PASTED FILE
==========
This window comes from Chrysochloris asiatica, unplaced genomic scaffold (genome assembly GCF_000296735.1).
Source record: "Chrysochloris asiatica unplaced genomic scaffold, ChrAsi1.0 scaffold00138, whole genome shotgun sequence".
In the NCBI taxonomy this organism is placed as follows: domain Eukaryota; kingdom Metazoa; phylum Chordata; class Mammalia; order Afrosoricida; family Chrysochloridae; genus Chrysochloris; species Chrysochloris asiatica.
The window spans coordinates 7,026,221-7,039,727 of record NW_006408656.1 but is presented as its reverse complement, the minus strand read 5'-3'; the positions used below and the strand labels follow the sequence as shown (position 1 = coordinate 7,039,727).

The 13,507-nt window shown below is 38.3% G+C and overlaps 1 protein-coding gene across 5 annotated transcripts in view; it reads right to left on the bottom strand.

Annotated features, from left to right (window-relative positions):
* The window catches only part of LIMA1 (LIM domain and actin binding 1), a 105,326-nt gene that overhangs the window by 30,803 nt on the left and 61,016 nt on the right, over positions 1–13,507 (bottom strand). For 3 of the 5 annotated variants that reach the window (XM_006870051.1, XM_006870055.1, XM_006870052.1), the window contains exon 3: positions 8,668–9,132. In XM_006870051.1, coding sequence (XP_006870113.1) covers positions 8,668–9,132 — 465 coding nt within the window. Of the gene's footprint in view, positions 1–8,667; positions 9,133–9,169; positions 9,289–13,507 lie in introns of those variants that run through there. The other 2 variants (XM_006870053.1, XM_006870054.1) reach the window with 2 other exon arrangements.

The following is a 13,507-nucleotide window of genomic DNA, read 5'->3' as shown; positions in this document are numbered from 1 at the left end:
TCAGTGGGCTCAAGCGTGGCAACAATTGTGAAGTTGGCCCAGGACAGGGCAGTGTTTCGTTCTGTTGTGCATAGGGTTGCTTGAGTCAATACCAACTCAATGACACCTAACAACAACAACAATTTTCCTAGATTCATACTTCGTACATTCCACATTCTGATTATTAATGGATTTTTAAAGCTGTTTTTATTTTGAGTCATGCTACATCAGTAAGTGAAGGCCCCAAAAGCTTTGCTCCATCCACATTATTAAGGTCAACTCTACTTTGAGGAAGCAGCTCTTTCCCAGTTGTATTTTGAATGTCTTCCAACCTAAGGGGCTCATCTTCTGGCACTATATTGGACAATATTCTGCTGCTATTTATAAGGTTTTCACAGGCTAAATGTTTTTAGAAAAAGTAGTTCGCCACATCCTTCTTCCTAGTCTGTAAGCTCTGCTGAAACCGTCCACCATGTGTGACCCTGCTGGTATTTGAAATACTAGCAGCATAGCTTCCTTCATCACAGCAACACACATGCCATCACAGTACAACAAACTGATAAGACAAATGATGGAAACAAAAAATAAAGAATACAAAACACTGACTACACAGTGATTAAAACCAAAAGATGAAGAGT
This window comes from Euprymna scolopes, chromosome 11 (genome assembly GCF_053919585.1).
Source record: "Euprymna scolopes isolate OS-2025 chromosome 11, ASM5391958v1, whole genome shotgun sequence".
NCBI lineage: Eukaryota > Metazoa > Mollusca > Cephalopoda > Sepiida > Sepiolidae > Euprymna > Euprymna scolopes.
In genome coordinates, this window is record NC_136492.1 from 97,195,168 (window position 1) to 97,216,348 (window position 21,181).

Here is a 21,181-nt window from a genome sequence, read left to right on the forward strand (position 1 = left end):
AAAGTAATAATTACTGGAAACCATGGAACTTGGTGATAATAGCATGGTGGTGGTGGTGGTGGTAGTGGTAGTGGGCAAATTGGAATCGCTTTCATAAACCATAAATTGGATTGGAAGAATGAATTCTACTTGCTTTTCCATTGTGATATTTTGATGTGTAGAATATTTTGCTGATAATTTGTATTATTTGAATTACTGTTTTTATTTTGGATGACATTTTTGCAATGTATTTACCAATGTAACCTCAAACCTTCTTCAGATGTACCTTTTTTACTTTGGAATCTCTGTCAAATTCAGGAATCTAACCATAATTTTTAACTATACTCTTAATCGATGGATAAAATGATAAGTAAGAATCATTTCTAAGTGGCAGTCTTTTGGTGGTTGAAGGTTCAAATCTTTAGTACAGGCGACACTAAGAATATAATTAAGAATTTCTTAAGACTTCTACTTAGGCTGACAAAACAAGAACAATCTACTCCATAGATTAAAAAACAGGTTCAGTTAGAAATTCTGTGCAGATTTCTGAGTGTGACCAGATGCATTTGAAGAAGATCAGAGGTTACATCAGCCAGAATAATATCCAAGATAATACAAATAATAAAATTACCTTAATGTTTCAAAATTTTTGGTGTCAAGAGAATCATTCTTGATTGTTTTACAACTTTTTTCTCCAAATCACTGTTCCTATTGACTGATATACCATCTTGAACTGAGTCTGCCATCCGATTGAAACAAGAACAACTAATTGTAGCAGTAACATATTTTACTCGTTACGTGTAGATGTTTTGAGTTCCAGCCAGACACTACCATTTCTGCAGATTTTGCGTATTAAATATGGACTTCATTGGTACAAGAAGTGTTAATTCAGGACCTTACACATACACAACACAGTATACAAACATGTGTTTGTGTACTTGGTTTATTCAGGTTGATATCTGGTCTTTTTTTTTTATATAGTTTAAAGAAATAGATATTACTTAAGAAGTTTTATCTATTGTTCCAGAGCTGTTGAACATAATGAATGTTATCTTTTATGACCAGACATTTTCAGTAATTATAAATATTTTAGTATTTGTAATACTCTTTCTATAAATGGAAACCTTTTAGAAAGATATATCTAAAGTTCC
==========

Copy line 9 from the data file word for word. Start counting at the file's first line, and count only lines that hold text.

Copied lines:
TCAGTGGGCTCAAGCGTGGCAACAATTGTGAAGTTGGCCCAGGACAGGGCAGTGTTTCGTTCTGTTGTGCATAGGGTTGCTTGAGTCAATACCAACTCAATGACACCTAACAACAACAACAATTTTCCTAGATTCATACTTCGTACATTCCACATTCTGATTATTAATGGATTTTTAAAGCTGTTTTTATTTTGAGTCATGCTACATCAGTAAGTGAAGGCCCCAAAAGCTTTGCTCCATCCACATTATTAAGGTCAACTCTACTTTGAGGAAGCAGCTCTTTCCCAGTTGTATTTTGAATGTCTTCCAACCTAAGGGGCTCATCTTCTGGCACTATATTGGACAATATTCTGCTGCTATTTATAAGGTTTTCACAGGCTAAATGTTTTTAGAAAAAGTAGTTCGCCACATCCTTCTTCCTAGTCTGTAAGCTCTGCTGAAACCGTCCACCATGTGTGACCCTGCTGGTATTTGAAATACTAGCAGCATAGCTTCCTTCATCACAGCAACACACATGCCATCACAGTACAACAAACTGATAAGACAAATGATGGAAACAAAAAATAAAGAATACAAAACACTGACTACACAGTGATTAAAACCAAAAGATGAAGAGT